Under a product liability theory, manufacturers can be held liable for dangerous products that they release into the stream of commerce. However, not only can manufacturers be held liable, but also retailers and distributors may be held liable under certain circumstances. When a court considers a product liability case, there are several factors that may come into play, as was evidenced by a recent case in front of the Eighth Circuit Court of Appeals.
Parks v. Ariens: The Facts
Parks was fatally injured when the riding lawnmower he was operating rolled while Parks was negotiating a sloped surface. Parks’ wife then filed a product liability case against the dealer who had sold her husband the lawnmower, arguing that the dealer was negligent in failing to supply the mower with a roll cage and seatbelt.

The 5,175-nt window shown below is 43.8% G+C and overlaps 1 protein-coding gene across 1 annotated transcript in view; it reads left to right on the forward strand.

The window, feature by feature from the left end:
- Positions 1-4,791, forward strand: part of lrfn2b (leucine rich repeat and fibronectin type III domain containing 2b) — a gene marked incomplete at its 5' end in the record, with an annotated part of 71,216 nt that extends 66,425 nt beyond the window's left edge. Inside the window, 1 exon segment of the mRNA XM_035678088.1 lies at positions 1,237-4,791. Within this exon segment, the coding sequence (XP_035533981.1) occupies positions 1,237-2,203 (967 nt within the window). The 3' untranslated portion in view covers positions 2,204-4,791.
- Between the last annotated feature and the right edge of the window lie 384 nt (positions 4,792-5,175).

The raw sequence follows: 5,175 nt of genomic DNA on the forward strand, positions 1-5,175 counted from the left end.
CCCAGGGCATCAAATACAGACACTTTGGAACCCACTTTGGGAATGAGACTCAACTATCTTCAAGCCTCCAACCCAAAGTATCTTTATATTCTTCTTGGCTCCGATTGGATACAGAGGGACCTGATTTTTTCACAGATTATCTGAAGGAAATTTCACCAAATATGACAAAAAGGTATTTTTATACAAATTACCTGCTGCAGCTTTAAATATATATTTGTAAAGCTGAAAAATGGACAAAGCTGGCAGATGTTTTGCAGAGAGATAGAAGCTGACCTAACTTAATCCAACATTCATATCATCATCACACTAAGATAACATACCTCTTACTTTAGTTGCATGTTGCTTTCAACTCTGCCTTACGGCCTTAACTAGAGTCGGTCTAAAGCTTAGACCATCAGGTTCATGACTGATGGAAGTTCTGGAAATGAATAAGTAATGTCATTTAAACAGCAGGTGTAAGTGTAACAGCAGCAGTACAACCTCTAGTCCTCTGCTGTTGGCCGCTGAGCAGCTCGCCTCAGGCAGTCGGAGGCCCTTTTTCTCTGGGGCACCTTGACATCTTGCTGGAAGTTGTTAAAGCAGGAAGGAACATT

The defendant answered the claim by explaining that it was not his duty to supply the roll cage and seatbelt. Indeed, the defendant presented evidence that it was his normal practice to ask customers if they want to purchase the roll cage and seatbelt as optional equipment at an additional cost. While there was no documentation that Parks turned down this offer, the dealer explained that it was his normal practice to explain this to his customers, and he could not recall anything different occurring in this case.